GOD CAME TO US AND OFFERED HIMSELF. HOW DO WE RETURN TO HIM?
Psalm 51, was penned by David immediately after Nathan the prophet had confronted him. It is one of the most powerful expressions of repentance in all of the Bible. The psalm is divided into five parts: the basic plea for God’s pardon (vs. 1ff), the reasons on which his plea was built (vs. 3-6), the plea renewed in great detail (vs. 7-12), the resolve to offer grateful service to God (vs. 13-17), and a prayer for the welfare of Jerusalem and the nation as a whole (vs. 18ff).
The introduction to Psalm 51 begins with “To the choir director. A psalm of David, when the prophet Nathan came to him after he had gone into Bathsheba.” This introduction is inspirational for us as well, because after the king had fallen, repented publicly, and vulnerably shared his journey back to God, he gave his prayer to the choir director so that all Is- rael could sing it. No matter how far we fall away from God, he can use our failures to bless the lives of others.
Three Hebrew words for sin are used in this psalm. Pesha is rebellion, or premeditated disobedience. ‘Awon is twisting moral standards, or crookedness. Chatta’th is missing the mark for what God created us to be. David confessed to all three of these. In verses three and four, David agrees with God about his sin, and cries that he recognizes his sin ulti- mately was against Him. The repercussions for all of his wrong choices hurt two families and an entire nation. David is saying that his sin toward everyone else pales in significance to how he broke God’s heart. We would describe David’s statement as godly sorrow. He felt how God felt about his sin. Paul says that godly sorrow brings repentance in 2 Corin- thians 7:10-11:
“Godly sorrow brings repentance that leads to salvation and leaves no regret, but worldly sorrow brings death. See what this godly sorrow has produced in you: what earnestness, what eagerness to clear your- selves, what indignation, what alarm, what longing, what concern, what readiness to see justice done.” NIV
Paul is simply describing the wonderful qualities that are developed when we truly repent.
Psalm 51:11 says “Cast me not away from Your presence, and take not Your Holy Spirit from me.” Why would David say that? He had witnessed firsthand the terrible mental anguish King Saul experienced when God had taken His hand off of Saul’s life. That memory of playing his harp while Saul was in torment was indelibly etched upon David’s mind. Finally David asks God to restore the joy of his salvation and to sustain him with a willing spirit. These are wonderful, hopeful words for us. God never leaves us. We leave Him. And the moment we turn toward Him in repentance, He will restore our joy and our ministry.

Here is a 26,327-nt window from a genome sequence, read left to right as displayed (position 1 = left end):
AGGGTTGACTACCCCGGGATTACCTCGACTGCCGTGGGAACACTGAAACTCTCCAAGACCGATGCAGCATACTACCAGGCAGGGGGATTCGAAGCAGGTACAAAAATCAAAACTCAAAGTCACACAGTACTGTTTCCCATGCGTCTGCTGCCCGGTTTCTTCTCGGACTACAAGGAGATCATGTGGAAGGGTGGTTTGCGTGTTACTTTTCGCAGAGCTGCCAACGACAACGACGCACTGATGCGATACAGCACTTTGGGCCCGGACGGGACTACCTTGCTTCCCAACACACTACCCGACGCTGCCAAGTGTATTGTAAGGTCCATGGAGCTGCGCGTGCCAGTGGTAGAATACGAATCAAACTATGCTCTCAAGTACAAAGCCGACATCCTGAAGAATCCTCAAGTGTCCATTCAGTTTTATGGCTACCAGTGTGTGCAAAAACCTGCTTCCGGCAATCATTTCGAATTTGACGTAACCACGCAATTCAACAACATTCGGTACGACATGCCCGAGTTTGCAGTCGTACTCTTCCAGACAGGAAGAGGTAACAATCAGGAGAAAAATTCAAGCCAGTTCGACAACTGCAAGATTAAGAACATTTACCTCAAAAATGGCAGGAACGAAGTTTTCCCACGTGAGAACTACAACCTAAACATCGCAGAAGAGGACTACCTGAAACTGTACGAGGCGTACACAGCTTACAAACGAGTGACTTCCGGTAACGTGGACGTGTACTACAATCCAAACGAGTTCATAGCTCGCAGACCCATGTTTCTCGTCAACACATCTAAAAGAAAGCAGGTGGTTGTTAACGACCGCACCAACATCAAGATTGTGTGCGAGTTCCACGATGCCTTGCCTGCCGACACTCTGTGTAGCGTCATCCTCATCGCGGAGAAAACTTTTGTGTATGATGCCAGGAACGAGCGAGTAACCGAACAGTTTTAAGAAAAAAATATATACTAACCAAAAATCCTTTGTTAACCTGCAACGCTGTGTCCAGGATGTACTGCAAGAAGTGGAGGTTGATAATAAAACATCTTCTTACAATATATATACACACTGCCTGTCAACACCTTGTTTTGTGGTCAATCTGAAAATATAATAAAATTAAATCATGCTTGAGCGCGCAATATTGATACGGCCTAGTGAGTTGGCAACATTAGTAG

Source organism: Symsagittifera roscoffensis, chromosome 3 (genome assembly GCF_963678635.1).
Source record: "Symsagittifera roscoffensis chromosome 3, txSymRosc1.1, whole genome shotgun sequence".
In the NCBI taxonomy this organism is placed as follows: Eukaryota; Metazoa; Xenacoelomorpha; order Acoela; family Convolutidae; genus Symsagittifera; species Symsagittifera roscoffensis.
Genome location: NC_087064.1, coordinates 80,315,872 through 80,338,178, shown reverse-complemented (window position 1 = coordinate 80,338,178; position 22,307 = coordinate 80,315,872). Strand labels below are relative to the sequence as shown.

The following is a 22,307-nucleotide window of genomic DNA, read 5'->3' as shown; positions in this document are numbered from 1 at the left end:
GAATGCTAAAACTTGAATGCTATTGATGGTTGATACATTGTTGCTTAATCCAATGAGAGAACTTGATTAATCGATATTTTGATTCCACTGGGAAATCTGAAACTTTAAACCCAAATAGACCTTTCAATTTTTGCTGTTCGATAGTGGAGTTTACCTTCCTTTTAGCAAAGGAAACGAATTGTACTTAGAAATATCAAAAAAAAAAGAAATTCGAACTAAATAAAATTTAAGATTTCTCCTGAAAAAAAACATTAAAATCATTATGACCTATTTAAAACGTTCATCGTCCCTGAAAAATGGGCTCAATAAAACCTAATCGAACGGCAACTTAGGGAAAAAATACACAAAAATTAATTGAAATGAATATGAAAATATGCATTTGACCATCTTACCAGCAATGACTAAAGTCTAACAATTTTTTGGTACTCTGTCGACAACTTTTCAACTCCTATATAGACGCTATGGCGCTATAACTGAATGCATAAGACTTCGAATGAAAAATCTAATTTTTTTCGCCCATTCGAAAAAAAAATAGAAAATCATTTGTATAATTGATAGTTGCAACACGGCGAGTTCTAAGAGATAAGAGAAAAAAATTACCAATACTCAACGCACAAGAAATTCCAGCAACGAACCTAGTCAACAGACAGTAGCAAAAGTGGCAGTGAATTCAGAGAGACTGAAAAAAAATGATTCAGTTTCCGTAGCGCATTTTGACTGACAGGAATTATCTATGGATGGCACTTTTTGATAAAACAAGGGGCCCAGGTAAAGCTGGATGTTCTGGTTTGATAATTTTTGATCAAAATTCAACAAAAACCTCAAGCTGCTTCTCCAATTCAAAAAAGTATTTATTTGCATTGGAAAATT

• In John Maxwell’s Book, Failing Forward, he gives some tips on how to handle failure in a positive way. What do you think? Which steps are helpful to you? Which ones can you implement in your life today? Give an example of what each step might look like in your daily life.
Steps to Failing Forward
- Mourn about painful experiences and receive comfort.
- Find the benefit in every bad experience.
- See failure as an opportunity for personal growth.
- Be proactive and reduce your fear.
- Don’t let the failure from outside get inside you.
- Don’t let your past define you.
- Change yourself, and your world changes.
- Focus on the needs of others instead of your own all the time.
- Allow God to use others to help you work on your vulnerabilities.
• Think about a time when you felt far from God. In Romans 8:31-39, Paul writes “Who shall separate you from the love of Christ?” List those obstacles that Paul mentions and meditate on Jesus holding you and protecting you from each one. Write down those verses on a card and place it in your car or in your home this week.